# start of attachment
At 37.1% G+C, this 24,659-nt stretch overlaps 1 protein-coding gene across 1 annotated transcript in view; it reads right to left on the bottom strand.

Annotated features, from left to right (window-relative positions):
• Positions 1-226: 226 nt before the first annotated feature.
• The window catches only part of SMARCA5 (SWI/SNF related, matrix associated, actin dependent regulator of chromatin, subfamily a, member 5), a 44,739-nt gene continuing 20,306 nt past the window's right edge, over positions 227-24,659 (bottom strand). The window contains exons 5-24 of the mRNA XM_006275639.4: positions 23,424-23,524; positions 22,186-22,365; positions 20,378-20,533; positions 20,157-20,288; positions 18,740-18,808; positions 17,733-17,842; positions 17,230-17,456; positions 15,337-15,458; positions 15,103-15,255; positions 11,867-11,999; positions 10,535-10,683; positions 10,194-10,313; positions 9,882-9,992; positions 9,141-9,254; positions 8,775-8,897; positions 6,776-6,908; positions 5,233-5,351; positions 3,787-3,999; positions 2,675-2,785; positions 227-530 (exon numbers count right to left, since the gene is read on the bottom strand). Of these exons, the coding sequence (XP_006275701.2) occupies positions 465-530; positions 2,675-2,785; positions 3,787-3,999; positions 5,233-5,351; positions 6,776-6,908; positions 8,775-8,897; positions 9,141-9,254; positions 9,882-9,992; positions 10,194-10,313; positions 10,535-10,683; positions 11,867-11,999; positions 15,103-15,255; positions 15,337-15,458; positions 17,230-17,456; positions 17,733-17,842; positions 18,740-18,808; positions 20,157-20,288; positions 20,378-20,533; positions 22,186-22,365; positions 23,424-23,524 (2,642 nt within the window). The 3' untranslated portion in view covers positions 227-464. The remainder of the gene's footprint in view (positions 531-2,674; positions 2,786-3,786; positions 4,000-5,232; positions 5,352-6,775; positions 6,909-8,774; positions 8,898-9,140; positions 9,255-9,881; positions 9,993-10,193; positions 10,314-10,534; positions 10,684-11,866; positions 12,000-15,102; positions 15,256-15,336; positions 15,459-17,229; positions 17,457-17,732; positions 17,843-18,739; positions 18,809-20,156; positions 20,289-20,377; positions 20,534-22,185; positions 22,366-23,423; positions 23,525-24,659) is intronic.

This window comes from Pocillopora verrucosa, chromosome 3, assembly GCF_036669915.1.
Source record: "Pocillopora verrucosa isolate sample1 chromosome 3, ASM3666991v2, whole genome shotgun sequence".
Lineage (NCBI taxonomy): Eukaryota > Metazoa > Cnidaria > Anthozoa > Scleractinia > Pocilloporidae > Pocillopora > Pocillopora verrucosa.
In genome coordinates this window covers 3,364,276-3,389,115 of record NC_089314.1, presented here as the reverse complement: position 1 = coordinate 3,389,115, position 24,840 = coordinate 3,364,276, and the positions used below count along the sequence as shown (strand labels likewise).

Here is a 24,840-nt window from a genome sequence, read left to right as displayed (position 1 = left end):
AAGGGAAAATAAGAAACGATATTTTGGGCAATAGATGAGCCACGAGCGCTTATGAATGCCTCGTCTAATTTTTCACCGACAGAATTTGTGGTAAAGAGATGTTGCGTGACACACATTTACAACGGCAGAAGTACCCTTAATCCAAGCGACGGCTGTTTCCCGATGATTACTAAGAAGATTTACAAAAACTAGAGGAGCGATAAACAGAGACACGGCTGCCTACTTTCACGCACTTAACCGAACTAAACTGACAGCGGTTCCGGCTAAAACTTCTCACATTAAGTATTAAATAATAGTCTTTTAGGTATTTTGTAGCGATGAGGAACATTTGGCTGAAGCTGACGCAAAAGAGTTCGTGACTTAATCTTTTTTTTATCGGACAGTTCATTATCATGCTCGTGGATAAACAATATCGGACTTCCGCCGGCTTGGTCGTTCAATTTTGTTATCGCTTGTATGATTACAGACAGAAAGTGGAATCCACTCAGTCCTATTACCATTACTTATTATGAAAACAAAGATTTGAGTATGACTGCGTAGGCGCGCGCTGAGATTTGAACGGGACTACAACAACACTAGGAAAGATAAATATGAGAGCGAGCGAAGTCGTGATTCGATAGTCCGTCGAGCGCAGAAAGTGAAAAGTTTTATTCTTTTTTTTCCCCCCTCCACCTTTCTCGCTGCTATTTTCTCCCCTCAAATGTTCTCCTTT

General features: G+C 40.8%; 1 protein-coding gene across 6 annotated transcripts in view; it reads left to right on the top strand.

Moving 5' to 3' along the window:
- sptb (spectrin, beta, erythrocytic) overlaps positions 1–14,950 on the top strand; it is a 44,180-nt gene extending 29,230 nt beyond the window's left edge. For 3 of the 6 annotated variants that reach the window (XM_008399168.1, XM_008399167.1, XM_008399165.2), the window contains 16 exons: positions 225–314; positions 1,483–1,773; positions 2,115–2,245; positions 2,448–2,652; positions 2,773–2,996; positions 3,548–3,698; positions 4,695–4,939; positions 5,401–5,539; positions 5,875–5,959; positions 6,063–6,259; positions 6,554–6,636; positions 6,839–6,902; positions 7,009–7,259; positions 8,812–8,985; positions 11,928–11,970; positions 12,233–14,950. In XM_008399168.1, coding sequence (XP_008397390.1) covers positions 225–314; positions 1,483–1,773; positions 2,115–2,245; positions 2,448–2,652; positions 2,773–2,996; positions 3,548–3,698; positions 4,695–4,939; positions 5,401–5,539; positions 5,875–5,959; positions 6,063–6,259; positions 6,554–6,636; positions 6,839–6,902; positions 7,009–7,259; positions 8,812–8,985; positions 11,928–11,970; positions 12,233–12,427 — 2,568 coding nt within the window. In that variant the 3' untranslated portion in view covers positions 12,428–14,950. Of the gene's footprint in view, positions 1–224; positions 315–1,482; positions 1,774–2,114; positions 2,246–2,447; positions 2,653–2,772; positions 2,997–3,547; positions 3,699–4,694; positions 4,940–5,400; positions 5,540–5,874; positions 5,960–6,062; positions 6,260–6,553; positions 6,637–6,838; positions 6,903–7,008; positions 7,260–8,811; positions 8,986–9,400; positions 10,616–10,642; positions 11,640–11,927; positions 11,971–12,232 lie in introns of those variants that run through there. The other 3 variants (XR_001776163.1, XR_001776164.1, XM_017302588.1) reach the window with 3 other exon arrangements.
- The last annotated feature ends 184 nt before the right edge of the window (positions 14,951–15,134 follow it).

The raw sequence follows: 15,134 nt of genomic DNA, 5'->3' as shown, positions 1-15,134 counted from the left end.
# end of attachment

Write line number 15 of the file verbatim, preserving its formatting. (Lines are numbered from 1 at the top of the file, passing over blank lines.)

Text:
The raw sequence follows: 15,134 nt of genomic DNA, 5'->3' as shown, positions 1-15,134 counted from the left end.